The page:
What's more, drinking too much alcohol can also affect your ticker. Excessive booze can lower your magnesium levels, which are associated with ventricular tachycardia (i.e., rapid heart rate), Dr. Higgins says.
Fix it: Dr. Higgins shares the following strategies to keep your food from spiking your heart rate:
- If you have heart palpitations after eating certain foods, consult with your doctor, who can assess you for food sensitivities. Avoid these foods in the meantime.
- Don't eat a big meal high in fats, carbs or salt just before bed, and limit late-night snacks like chocolate.
- Dine out less and prepare your own meals more, so you can monitor salt levels.
- Limit alcohol intake and drink one glass of water for every glass of alcohol.
5. You’re Experiencing Hormonal Changes
Certain fluctuations in your hormones could have an effect on your heart rate.
For example, during menopause, people may experience a drop in estrogen levels and a rise in follicle stimulating hormone (FSH), both of which can overstimulate the heart and cause increased amounts of PVCs and PACs, Dr. Higgins says.
Palpitations are especially common during nightly hot flashes due to fluctuating high and low levels of estrogen, he adds.
Likewise, hormonal changes in pregnancy can typically present as a pounding heart too, which is usually harmless, according to the Cleveland Clinic.
Fix it: Luckily, a racing heart related to pregnancy is only temporary and should subside once you give birth.
But if your hammering heart rate and other menopausal symptoms are reducing your quality of life, talk to your doctor about treatment for hormone withdrawal, including topical creams, that may help you find some relief, Dr. Higgins says.
6. You’re Dehydrated
Haven't hydrated enough today? A pounding heart at night may be a sign you're not getting enough water during the day.
Indeed, "dehydration causes the heartbeat to speed up," Dr. Higgins says. That's partly because dehydration can disrupt your electrolytes, i.e., minerals in the body that regulate your heart's rhythm, per the Cleveland Clinic.
For example, dehydration is associated with low potassium levels, which can cause increased PVCs and PACs, Dr. Higgins says.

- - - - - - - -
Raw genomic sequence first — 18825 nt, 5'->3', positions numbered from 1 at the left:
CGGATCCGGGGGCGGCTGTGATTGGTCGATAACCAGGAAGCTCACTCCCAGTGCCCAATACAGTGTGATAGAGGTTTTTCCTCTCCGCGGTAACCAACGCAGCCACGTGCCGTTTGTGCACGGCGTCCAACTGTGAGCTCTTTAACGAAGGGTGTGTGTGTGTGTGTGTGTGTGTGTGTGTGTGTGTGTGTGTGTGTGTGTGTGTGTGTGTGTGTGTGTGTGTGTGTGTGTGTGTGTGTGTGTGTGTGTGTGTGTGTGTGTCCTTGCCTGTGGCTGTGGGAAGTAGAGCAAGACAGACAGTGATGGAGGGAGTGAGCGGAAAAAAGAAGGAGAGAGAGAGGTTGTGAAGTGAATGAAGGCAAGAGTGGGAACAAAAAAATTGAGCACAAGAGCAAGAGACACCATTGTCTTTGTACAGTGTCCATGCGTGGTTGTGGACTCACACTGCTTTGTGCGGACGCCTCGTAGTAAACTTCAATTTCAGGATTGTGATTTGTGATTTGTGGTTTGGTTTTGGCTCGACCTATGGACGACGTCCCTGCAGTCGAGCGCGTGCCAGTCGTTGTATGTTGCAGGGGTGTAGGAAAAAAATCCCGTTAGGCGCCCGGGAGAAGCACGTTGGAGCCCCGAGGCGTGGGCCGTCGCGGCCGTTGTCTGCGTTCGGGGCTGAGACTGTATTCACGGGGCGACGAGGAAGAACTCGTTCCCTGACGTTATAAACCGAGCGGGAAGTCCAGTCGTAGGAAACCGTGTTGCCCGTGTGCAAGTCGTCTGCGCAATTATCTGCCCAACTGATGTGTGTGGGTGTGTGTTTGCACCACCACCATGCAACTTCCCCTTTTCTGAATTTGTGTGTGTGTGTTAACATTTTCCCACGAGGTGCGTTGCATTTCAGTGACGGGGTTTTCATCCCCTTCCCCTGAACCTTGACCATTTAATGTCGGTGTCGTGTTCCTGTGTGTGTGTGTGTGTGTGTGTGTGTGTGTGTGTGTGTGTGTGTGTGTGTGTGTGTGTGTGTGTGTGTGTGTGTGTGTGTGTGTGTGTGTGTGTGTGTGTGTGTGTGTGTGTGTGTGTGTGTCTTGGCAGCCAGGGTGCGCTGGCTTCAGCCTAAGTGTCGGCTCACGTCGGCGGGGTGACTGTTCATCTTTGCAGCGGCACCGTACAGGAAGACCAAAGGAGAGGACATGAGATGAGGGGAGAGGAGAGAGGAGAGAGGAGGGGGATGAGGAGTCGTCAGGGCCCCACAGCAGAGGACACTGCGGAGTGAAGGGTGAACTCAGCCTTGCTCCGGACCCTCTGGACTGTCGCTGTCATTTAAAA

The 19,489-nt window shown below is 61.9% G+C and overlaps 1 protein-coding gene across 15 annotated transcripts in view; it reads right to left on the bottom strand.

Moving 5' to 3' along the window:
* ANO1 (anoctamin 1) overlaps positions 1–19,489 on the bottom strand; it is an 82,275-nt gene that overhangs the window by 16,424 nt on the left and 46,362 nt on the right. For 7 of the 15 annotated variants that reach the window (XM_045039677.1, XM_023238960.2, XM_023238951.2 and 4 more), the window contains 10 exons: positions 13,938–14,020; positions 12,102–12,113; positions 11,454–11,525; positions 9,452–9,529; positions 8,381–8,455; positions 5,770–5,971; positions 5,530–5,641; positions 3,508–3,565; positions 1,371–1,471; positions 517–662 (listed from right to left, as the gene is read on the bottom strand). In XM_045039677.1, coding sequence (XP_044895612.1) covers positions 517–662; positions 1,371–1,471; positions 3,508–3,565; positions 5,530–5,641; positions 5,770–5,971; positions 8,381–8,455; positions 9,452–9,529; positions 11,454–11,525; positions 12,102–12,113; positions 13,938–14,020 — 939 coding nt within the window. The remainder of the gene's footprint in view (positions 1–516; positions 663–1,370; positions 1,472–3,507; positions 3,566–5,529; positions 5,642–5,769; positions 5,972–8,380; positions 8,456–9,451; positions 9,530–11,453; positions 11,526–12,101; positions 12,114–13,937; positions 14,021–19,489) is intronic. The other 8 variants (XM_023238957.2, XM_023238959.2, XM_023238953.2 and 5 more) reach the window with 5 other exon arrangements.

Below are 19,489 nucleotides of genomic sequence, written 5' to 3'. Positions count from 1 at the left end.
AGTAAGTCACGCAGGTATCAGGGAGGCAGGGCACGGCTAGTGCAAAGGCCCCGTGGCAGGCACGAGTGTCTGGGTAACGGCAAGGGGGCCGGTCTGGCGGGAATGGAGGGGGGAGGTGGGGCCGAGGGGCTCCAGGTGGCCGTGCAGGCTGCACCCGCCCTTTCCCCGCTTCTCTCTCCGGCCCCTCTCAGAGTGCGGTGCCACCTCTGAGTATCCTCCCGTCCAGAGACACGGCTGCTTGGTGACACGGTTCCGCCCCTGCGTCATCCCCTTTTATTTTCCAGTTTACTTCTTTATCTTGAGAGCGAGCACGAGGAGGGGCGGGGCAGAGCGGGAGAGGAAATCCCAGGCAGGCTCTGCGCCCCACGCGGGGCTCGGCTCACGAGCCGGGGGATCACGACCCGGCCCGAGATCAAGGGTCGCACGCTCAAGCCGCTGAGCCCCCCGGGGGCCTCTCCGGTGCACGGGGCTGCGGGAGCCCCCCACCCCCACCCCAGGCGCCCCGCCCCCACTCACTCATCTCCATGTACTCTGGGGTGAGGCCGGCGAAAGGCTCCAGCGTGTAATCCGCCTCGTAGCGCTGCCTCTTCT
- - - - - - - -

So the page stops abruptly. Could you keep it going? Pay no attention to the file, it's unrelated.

Fix it: To stay healthily hydrated, sip on water throughout the day. Aim to see a light straw-colored yellow in the toilet when you pee, Dr. Higgins says.
And as a general guideline for how much water you should drink per day, try this simple equation:
Body weight (in pounds) ÷ 2 = minimum ounces of H2O you should sip a day
7. You Have a Fever
A fast heart rate could also be a secondary effect of a fever.
"When you burn up more energy than usual and have a fever, your heart rate increases and your blood pressure can drop, both of which can cause palpitations like increased PACs and PVCs," Dr. Higgins says.
Additionally, certain infections that instigate a fever — like viral infections — can slow the heart rate down abnormally, which can also create palpitations, dizziness and pounding in your chest, he adds.
Fix it: Take Tylenol, stay well hydrated and if your fever persists or rises above 103 degrees Fahrenheit, seek immediate medical care, Dr. Higgins says.
8. You’re Sleep-Deprived
"Sleep deprivation causes an increased level of stress hormones, which can bring on tachycardia, PVCs and PACs," Dr. Higgins says.
The worst part? Waking up with a racing heart just further zaps your zzzs and triggers more stress.
Fix it: Practice healthy sleep hygiene and aim to get between seven and nine hours of slumber each night, Dr. Higgins says.
And remember to relax for 24 hours after a hard workout, he adds. Giving yourself adequate recovery time after gym sessions can help prevent overtraining, which may trigger sleep problems too.
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Is this an emergency? If you are experiencing serious medical symptoms, please see the National Library of Medicine’s list of signs you need emergency medical attention or call 911.